What Charlottesville Means & What We Can Do Now

Reflections on Charlottesville

I was in Columbia SC last Monday, watching the full solar eclipse. While there I sought out the spot in front of the South Carolina state capitol building where the confederate battle flag recently came down. Seeing the clean cement slab lying empty on the green grass where a symbol of division and hate had flown put my previous weekend in Charlottesville in perspective.  That cement slab, relieved of its flag, reminded me of this:

There are moments when history accelerates…and it’s important to seize those moments.

There are times when we can impel decision-makers to make bold choices that move us toward inclusion; moments when hurtful symbols of white supremacy and black subordination can, with focused effort, be toppled from their perches.

For Columbia South Carolina, June 2015 was such a time.  For Richmond Virginia, today is such a time.

In June 2015 an avowed white supremacist murdered nine African American members of Charleston’s Emanuel AME Church. In a powerful act of civil disobedience 10 days later, Bree Newsome scaled the flagpole in front of the capitol building and brought the flag down. That action was so courageous, so visually dramatic, symbolically potent, and well timed, that it created ripple effects that still continue today. Shortly after, SC Republican governor Nikki Haley, with the support of the SC legislature, signed a law to remove the battle flag permanently–a remarkable development. For Haley, who’d previously expressed support for the flag as a symbol of “Southern heritage,” events had forced a change in perspective.

Some are now saying that “Charlottesville could be to Confederate monuments in Central Virginia what Charleston’s tragedy was to the flag in South Carolina.” 

This is true–if we make it true.

Moreover I believe that this moment crystalizes the larger reality that monuments are only the tip of a much deeper iceberg of racial trauma. Transforming symbols of white supremacy is  necessary, but that’s only the first step. The deeper work of confronting the truth of our country’s history of white racial oppression, apologizing for that history, and making amends for that history, must begin now.  

What Can We Do Now?

Join in Reflection Tonight
The Peace Center will convene a opportunity for reflection about Charlottesville, white supremacy and nonviolence for RPEC members and friends to discuss and process tonight, Monday, August 28th, at Richmond Friends Meeting (4500 Kensington) at 6pm. Please come.

Take a Stand on Monuments
After Charlottesville, Richmond Mayor Levar Stoney announced that he is expanding the mandate of his Monument Avenue Commission to allow for consideration of monument removal. This provides an opportunity for a substantive, truthful and healing transformation of Monument Avenue. Although the September 13th commission public meeting has been postponed, it’s crucially important to submit your views here: https://www.monumentavenuecommission.org/input/ . Symbols of white supremacy and black subordination have for too long dominated our city’s public spaces. The time is overdue for change.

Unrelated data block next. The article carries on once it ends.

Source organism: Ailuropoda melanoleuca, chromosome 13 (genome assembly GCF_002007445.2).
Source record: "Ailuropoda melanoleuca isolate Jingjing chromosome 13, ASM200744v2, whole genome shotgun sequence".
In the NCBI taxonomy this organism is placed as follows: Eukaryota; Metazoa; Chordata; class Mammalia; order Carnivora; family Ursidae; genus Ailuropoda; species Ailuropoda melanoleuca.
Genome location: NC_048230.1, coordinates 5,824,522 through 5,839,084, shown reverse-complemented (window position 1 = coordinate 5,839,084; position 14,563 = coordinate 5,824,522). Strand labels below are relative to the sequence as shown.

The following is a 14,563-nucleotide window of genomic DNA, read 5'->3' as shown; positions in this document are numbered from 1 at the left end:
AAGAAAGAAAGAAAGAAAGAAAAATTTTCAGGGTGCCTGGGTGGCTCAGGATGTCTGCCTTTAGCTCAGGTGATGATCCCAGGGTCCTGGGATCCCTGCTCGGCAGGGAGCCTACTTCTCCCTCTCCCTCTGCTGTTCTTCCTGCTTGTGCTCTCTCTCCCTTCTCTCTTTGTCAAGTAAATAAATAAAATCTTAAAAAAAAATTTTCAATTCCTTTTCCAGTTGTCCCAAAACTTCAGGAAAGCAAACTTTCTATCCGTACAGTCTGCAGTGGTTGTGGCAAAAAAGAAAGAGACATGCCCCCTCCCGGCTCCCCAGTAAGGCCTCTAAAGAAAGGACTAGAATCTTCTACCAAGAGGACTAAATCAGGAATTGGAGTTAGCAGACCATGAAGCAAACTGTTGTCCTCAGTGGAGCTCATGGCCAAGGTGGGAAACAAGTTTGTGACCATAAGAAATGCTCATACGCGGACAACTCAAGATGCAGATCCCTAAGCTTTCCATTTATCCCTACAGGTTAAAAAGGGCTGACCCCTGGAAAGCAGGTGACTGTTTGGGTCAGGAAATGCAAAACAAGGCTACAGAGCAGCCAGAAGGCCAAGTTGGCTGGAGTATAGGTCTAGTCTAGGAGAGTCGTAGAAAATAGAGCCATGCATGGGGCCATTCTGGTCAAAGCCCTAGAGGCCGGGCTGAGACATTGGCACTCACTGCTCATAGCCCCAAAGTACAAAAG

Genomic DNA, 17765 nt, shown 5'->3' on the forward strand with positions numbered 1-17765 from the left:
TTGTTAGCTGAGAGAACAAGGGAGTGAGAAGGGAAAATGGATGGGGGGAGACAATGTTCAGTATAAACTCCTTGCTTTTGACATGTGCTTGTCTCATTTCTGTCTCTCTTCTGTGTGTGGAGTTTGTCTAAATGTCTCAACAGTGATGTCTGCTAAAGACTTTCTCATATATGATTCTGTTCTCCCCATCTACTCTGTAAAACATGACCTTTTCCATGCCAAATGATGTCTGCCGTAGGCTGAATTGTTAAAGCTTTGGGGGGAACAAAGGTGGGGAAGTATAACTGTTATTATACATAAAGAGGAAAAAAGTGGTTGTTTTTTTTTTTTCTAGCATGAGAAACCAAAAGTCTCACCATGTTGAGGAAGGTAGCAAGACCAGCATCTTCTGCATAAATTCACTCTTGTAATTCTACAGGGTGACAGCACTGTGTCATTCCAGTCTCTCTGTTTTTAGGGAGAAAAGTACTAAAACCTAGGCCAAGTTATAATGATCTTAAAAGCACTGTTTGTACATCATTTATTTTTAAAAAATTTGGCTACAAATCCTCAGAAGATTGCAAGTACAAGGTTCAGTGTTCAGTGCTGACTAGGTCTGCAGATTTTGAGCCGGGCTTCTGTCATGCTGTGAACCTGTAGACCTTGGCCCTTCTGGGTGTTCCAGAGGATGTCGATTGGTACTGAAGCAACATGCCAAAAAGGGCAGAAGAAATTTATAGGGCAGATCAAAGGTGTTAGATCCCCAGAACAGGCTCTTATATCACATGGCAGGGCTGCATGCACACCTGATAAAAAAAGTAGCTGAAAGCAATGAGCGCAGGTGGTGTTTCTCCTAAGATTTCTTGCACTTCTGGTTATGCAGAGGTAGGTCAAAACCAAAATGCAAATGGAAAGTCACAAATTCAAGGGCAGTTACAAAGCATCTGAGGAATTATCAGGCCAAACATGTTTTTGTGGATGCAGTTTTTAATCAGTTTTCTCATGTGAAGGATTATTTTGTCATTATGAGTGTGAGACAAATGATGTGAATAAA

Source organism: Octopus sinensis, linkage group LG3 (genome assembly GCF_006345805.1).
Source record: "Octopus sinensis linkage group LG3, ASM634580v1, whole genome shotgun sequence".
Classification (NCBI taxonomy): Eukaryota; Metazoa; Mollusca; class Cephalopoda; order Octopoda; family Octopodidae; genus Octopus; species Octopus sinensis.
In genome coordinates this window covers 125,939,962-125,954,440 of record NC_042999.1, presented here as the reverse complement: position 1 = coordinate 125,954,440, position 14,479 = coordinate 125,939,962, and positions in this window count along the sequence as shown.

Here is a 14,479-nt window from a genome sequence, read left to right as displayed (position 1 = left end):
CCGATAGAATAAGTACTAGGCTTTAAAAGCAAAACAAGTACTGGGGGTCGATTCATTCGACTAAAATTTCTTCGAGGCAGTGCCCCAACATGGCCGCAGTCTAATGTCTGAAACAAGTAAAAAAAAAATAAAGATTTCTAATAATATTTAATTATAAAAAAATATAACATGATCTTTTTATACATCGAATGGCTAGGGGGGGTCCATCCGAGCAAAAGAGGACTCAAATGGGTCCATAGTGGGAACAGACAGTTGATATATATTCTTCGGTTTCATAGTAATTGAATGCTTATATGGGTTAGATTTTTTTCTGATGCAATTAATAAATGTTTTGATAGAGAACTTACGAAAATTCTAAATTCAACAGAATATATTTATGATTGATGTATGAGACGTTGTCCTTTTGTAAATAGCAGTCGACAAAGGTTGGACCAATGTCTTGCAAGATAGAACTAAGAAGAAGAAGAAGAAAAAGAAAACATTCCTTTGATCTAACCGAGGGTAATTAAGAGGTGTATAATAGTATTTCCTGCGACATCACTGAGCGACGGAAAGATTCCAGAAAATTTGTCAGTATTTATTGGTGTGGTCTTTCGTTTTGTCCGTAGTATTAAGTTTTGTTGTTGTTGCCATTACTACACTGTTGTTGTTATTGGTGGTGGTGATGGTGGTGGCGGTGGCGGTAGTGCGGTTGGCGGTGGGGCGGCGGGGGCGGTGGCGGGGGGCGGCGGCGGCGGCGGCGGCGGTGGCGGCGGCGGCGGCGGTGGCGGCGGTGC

Peace Center Advocacy Team
The Peace Center’s newly reorganized Advocacy committee is launching, staffed by new staffmember Jelani Drew. We will be preparing trainings for change and organizing activities to mark the one-year anniversary of the Trump inauguration.  Join our efforts on an ongoing basis by contacting jelani@rpec.org.

Guns and White Supremacy
Our elected leaders need to know where we stand when it comes to white supremacists and guns. Virginia’s pro-gun laws restrict localities from regulating and controlling firearms, even semi-automatic weapons with large magazines toted by neo Nazis. This purist defense of the right to bear arms makes marches and rallies by heavily armed white supremacists border on paramilitary invasions. I do not want armed neo-Nazis marching down Monument Avenue toting submachine guns. Do you? Contact your US Representative here. Contact your State Delegate here.

“Voices from Charlottesville”
Mark your calendar for our scheduled program Voices from Charlottesville, to be held on Sept. 28 at the downtown public library in partnership with Bijou Theater.

Ten Ways to Fight Hate: A Community Response Guide
Handbook on Fighting Hate:
Read the Southern Poverty Law Center guide on community responses to fighting hate. It opens: “Hate is an open attack on tolerance and acceptance. It must be countered with acts of goodness. Sitting home with your virtue does no good. In the face of hate, silence is deadly.”

Stand in Nonviolence

At RPEC we stand in the tradition of radical transformative nonviolence. For us this means working actively to dismantle systems of oppression including racial oppression, which is itself a system of violence, but doing so in a way that does not inflict harm on others. Nonviolent actions often enact in the here and now the world we want to see. (The Freedom Rides were one such example. Bree Newsome’s act is another.) This moment calls for more acts of creative nonviolent resistance like the action that Bree Newsome took–actions that prefigure the world we want, while moving hearts and minds…and accelerating history. 

This is Part III of this Reflection.  Read Parts I & II: Charlottesville: Why I Went & What I Saw, here.